GoTraveler Reflections

Why do we travel? The utterly pragmatic 21st century arguments in its favor are precious and few. Traveler bottom-lines are hardly improved, and there’s never much to show for all the time and effort invested. We are, after all, no longer nomadic hunters and gatherers. Nor are we merchant adventurers seeking exotic goods for Renaissance

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The Places In Between

I feel an impatience – a familiar restless desire to live even for a little while outside the geometry of civilization and its confining angles, cylinders, boxes and gridlines. To breathe living air un-pumped through ducts and vents, and feel the rushing breeze over loud tumbling water that’s never seen the inside of pipes. To

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Devils Tower

Two summers ago, I hiked around the base of an iconic multicultural landmark in the northeastern corner of Wyoming. Skirting shattered rock that surrounded the monolith like ancient ruins, I met no devil in any guise whatsoever; no storied Lakota maidens scrambling to the summit in desperate evasion of grizzlies; and my only encounters of

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Nameworthy

The ongoing argument regarding the hierarchy of form vs. function is, in this case, reduced to absolute superfluity. The Tufted Coquette – a hummingbird whose name is not only delightful and perfect, but easily could have been lifted from a Lou Reed lyric. Somewhat rare, small populations have nonetheless been found in Brazil, Venezuela, Trinidad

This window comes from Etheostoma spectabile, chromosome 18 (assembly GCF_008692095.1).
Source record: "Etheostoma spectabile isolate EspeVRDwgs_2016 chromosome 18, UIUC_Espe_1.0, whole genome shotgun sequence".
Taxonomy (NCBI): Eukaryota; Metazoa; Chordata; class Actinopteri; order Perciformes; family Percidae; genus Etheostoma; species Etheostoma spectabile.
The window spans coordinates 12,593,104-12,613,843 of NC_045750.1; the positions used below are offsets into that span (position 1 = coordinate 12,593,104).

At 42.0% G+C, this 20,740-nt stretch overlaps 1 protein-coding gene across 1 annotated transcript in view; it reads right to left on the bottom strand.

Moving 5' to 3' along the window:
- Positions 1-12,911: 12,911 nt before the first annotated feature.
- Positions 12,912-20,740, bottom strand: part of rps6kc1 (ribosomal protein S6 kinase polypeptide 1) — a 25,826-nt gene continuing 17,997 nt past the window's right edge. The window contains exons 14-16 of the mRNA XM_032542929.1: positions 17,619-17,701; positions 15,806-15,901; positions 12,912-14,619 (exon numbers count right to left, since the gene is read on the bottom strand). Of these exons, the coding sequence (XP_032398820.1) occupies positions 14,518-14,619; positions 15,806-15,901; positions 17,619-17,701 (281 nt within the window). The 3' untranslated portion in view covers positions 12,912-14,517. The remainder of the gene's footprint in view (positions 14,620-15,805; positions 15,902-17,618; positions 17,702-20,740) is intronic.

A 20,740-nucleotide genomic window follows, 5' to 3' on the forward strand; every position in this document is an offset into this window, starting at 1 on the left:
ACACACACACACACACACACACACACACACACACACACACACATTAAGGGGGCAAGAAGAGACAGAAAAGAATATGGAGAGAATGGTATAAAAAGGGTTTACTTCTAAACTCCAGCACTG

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Spomeniks

Spomenik – Tjentište (photo credit Jan Kempenaers) Scattered throughout the magnificent landscapes of the former Yugoslavia, massive concrete monuments stand in ghostly homage to a nation’s suffering and resistance. More than a million citizens – 6.3% of the population – were killed in the Nazi invasion and occupation of WWII. Most died fighting back or

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Being Here

I don’t know much about this picture, other than it’s of the Milky Way as seen from a remote setting of sheer spectacle in the Carpathians. I take a caption’s word on that, because I’ve never been there, and I don’t know it from personal experience. But, I do know how every exhaled breath would

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The Fallen: A D-Day Memorial Art Installation

Photo Credit: Sandinyoureye http://www.sandinyoureye.co.uk In September of 2013, U.K. artists Jamie Wardley and Andy Moss created a haunting gesture of remembrance on the beaches of Normandy. With the help of volunteers numbering in the hundreds, 9,000 silhouettes were stenciled into the sands of the D-Day invasion beachheads. The undertaking was called “The Fallen”, and it

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